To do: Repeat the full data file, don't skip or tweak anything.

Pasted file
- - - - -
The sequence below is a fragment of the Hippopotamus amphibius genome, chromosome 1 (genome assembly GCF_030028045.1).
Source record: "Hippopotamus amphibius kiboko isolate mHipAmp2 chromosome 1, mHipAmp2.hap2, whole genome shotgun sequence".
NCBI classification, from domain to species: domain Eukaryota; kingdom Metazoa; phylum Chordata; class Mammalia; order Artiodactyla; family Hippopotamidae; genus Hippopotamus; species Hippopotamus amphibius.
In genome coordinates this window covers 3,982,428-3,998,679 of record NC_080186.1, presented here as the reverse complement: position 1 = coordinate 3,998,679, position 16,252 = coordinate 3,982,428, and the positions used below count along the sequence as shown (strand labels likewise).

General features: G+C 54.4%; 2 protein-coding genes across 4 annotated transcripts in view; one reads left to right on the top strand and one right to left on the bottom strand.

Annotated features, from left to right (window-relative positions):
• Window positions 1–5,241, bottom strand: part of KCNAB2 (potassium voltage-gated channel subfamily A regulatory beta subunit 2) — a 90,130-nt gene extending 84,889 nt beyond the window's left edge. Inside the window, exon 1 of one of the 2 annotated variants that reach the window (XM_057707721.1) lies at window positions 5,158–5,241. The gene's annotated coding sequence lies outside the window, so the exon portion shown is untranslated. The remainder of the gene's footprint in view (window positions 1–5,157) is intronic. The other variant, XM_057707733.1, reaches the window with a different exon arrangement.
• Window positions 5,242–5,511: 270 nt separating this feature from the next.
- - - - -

The sequence below is a fragment of the Hippopotamus amphibius genome, chromosome 1 (genome assembly GCF_030028045.1).
Source record: "Hippopotamus amphibius kiboko isolate mHipAmp2 chromosome 1, mHipAmp2.hap2, whole genome shotgun sequence".
NCBI classification, from domain to species: domain Eukaryota; kingdom Metazoa; phylum Chordata; class Mammalia; order Artiodactyla; family Hippopotamidae; genus Hippopotamus; species Hippopotamus amphibius.
In genome coordinates this window covers 3,982,428-3,998,679 of record NC_080186.1, presented here as the reverse complement: position 1 = coordinate 3,998,679, position 16,252 = coordinate 3,982,428, and the positions used below count along the sequence as shown (strand labels likewise).

General features: G+C 54.4%; 2 protein-coding genes across 4 annotated transcripts in view; one reads left to right on the top strand and one right to left on the bottom strand.

Annotated features, from left to right (window-relative positions):
• Window positions 1–5,241, bottom strand: part of KCNAB2 (potassium voltage-gated channel subfamily A regulatory beta subunit 2) — a 90,130-nt gene extending 84,889 nt beyond the window's left edge. Inside the window, exon 1 of one of the 2 annotated variants that reach the window (XM_057707721.1) lies at window positions 5,158–5,241. The gene's annotated coding sequence lies outside the window, so the exon portion shown is untranslated. The remainder of the gene's footprint in view (window positions 1–5,157) is intronic. The other variant, XM_057707733.1, reaches the window with a different exon arrangement.
• Window positions 5,242–5,511: 270 nt separating this feature from the next.